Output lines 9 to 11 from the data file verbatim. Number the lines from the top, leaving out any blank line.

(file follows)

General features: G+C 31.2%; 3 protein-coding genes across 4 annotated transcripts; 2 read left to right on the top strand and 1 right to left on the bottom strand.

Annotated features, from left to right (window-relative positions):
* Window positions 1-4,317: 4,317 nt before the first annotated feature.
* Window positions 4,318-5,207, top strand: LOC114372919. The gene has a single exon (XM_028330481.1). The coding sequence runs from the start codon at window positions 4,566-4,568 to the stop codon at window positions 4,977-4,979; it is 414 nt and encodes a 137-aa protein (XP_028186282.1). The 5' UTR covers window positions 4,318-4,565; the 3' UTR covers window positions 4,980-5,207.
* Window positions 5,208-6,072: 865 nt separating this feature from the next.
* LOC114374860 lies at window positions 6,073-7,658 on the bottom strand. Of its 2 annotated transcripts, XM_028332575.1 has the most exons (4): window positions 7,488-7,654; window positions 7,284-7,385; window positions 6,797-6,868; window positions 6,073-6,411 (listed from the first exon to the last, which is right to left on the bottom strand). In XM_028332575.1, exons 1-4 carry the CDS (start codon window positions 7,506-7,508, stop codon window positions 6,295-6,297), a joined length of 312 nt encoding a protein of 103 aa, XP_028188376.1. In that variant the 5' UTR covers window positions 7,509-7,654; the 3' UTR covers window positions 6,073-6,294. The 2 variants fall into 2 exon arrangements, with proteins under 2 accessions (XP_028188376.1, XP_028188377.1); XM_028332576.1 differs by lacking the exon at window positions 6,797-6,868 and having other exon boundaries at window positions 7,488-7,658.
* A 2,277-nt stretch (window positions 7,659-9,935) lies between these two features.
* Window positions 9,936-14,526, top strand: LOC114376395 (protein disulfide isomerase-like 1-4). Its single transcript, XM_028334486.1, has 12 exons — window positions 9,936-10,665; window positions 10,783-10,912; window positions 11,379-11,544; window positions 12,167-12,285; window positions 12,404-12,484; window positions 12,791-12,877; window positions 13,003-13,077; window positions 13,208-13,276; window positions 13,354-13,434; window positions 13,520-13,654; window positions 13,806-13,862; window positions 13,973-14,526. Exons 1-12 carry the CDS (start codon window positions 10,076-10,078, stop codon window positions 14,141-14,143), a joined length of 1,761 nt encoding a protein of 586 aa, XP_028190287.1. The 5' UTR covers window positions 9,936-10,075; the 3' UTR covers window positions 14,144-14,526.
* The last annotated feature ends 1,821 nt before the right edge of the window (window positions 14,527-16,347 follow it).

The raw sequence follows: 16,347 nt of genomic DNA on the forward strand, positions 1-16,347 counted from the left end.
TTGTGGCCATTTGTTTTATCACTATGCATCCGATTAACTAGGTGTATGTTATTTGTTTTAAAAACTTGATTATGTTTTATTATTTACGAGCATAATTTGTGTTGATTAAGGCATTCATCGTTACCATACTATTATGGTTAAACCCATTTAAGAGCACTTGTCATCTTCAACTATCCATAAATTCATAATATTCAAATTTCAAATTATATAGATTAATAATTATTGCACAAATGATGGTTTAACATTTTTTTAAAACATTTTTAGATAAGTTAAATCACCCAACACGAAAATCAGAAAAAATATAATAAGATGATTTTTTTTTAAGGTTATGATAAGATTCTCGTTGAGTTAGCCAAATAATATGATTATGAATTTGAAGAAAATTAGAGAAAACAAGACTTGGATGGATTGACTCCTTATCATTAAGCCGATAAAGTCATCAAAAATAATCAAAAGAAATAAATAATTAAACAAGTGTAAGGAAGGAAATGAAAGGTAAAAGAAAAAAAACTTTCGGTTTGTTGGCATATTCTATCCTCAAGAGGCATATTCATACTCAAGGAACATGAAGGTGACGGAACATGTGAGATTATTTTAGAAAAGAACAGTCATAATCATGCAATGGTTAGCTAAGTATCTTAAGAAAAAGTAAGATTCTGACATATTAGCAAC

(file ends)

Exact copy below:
* The last annotated feature ends 1,821 nt before the right edge of the window (window positions 14,527-16,347 follow it).

The raw sequence follows: 16,347 nt of genomic DNA on the forward strand, positions 1-16,347 counted from the left end.
TTGTGGCCATTTGTTTTATCACTATGCATCCGATTAACTAGGTGTATGTTATTTGTTTTAAAAACTTGATTATGTTTTATTATTTACGAGCATAATTTGTGTTGATTAAGGCATTCATCGTTACCATACTATTATGGTTAAACCCATTTAAGAGCACTTGTCATCTTCAACTATCCATAAATTCATAATATTCAAATTTCAAATTATATAGATTAATAATTATTGCACAAATGATGGTTTAACATTTTTTTAAAACATTTTTAGATAAGTTAAATCACCCAACACGAAAATCAGAAAAAATATAATAAGATGATTTTTTTTTAAGGTTATGATAAGATTCTCGTTGAGTTAGCCAAATAATATGATTATGAATTTGAAGAAAATTAGAGAAAACAAGACTTGGATGGATTGACTCCTTATCATTAAGCCGATAAAGTCATCAAAAATAATCAAAAGAAATAAATAATTAAACAAGTGTAAGGAAGGAAATGAAAGGTAAAAGAAAAAAAACTTTCGGTTTGTTGGCATATTCTATCCTCAAGAGGCATATTCATACTCAAGGAACATGAAGGTGACGGAACATGTGAGATTATTTTAGAAAAGAACAGTCATAATCATGCAATGGTTAGCTAAGTATCTTAAGAAAAAGTAAGATTCTGACATATTAGCAAC